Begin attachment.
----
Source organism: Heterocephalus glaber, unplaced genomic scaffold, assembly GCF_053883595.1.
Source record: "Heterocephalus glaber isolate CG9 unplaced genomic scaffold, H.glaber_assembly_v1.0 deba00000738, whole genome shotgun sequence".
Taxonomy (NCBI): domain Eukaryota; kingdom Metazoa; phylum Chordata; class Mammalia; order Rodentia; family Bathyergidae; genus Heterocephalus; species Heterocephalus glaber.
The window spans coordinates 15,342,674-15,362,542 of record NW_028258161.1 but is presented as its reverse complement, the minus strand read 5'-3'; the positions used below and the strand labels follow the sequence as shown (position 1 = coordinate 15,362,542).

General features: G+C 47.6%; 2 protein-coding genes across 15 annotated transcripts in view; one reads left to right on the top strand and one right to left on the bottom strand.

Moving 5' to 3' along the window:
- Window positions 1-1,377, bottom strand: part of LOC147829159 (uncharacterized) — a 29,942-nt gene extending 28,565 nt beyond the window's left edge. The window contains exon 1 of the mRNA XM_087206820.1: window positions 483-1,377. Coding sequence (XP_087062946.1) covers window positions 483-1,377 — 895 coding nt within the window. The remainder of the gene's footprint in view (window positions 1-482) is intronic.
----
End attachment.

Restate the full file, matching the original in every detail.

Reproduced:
Source organism: Heterocephalus glaber, unplaced genomic scaffold, assembly GCF_053883595.1.
Source record: "Heterocephalus glaber isolate CG9 unplaced genomic scaffold, H.glaber_assembly_v1.0 deba00000738, whole genome shotgun sequence".
Taxonomy (NCBI): domain Eukaryota; kingdom Metazoa; phylum Chordata; class Mammalia; order Rodentia; family Bathyergidae; genus Heterocephalus; species Heterocephalus glaber.
The window spans coordinates 15,342,674-15,362,542 of record NW_028258161.1 but is presented as its reverse complement, the minus strand read 5'-3'; the positions used below and the strand labels follow the sequence as shown (position 1 = coordinate 15,362,542).

General features: G+C 47.6%; 2 protein-coding genes across 15 annotated transcripts in view; one reads left to right on the top strand and one right to left on the bottom strand.

Moving 5' to 3' along the window:
- Window positions 1-1,377, bottom strand: part of LOC147829159 (uncharacterized) — a 29,942-nt gene extending 28,565 nt beyond the window's left edge. The window contains exon 1 of the mRNA XM_087206820.1: window positions 483-1,377. Coding sequence (XP_087062946.1) covers window positions 483-1,377 — 895 coding nt within the window. The remainder of the gene's footprint in view (window positions 1-482) is intronic.